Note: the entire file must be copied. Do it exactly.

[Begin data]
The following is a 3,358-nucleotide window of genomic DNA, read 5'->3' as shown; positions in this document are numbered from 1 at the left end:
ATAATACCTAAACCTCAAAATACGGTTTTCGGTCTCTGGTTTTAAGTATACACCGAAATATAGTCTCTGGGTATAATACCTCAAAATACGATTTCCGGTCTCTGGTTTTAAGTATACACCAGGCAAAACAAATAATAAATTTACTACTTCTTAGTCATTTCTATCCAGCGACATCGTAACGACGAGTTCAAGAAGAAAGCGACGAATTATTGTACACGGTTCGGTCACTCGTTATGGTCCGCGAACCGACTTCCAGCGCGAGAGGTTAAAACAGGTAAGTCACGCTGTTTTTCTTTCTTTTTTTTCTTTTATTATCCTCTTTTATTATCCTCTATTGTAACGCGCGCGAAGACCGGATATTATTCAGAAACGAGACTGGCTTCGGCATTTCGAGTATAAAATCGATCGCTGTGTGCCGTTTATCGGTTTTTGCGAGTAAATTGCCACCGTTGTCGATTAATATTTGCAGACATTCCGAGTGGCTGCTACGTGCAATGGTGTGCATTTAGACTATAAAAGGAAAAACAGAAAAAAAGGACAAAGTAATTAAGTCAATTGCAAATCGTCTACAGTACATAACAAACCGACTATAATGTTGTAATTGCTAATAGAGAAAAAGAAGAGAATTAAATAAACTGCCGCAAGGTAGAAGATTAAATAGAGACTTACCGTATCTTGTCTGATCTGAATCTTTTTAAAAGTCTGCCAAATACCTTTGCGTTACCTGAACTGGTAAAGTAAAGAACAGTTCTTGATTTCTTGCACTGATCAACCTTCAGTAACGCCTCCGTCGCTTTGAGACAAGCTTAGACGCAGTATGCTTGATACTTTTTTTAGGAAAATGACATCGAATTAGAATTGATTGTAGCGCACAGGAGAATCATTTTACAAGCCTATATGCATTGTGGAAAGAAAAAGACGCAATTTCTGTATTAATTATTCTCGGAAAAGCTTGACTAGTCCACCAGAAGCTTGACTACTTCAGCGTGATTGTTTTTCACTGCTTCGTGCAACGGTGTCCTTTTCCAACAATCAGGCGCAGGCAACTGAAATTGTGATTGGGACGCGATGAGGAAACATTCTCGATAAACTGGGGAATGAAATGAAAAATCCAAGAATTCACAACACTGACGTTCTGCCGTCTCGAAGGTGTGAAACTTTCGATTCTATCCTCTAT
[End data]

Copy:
The following is a 3,358-nucleotide window of genomic DNA, read 5'->3' as shown; positions in this document are numbered from 1 at the left end:
ATAATACCTAAACCTCAAAATACGGTTTTCGGTCTCTGGTTTTAAGTATACACCGAAATATAGTCTCTGGGTATAATACCTCAAAATACGATTTCCGGTCTCTGGTTTTAAGTATACACCAGGCAAAACAAATAATAAATTTACTACTTCTTAGTCATTTCTATCCAGCGACATCGTAACGACGAGTTCAAGAAGAAAGCGACGAATTATTGTACACGGTTCGGTCACTCGTTATGGTCCGCGAACCGACTTCCAGCGCGAGAGGTTAAAACAGGTAAGTCACGCTGTTTTTCTTTCTTTTTTTTCTTTTATTATCCTCTTTTATTATCCTCTATTGTAACGCGCGCGAAGACCGGATATTATTCAGAAACGAGACTGGCTTCGGCATTTCGAGTATAAAATCGATCGCTGTGTGCCGTTTATCGGTTTTTGCGAGTAAATTGCCACCGTTGTCGATTAATATTTGCAGACATTCCGAGTGGCTGCTACGTGCAATGGTGTGCATTTAGACTATAAAAGGAAAAACAGAAAAAAAGGACAAAGTAATTAAGTCAATTGCAAATCGTCTACAGTACATAACAAACCGACTATAATGTTGTAATTGCTAATAGAGAAAAAGAAGAGAATTAAATAAACTGCCGCAAGGTAGAAGATTAAATAGAGACTTACCGTATCTTGTCTGATCTGAATCTTTTTAAAAGTCTGCCAAATACCTTTGCGTTACCTGAACTGGTAAAGTAAAGAACAGTTCTTGATTTCTTGCACTGATCAACCTTCAGTAACGCCTCCGTCGCTTTGAGACAAGCTTAGACGCAGTATGCTTGATACTTTTTTTAGGAAAATGACATCGAATTAGAATTGATTGTAGCGCACAGGAGAATCATTTTACAAGCCTATATGCATTGTGGAAAGAAAAAGACGCAATTTCTGTATTAATTATTCTCGGAAAAGCTTGACTAGTCCACCAGAAGCTTGACTACTTCAGCGTGATTGTTTTTCACTGCTTCGTGCAACGGTGTCCTTTTCCAACAATCAGGCGCAGGCAACTGAAATTGTGATTGGGACGCGATGAGGAAACATTCTCGATAAACTGGGGAATGAAATGAAAAATCCAAGAATTCACAACACTGACGTTCTGCCGTCTCGAAGGTGTGAAACTTTCGATTCTATCCTCTAT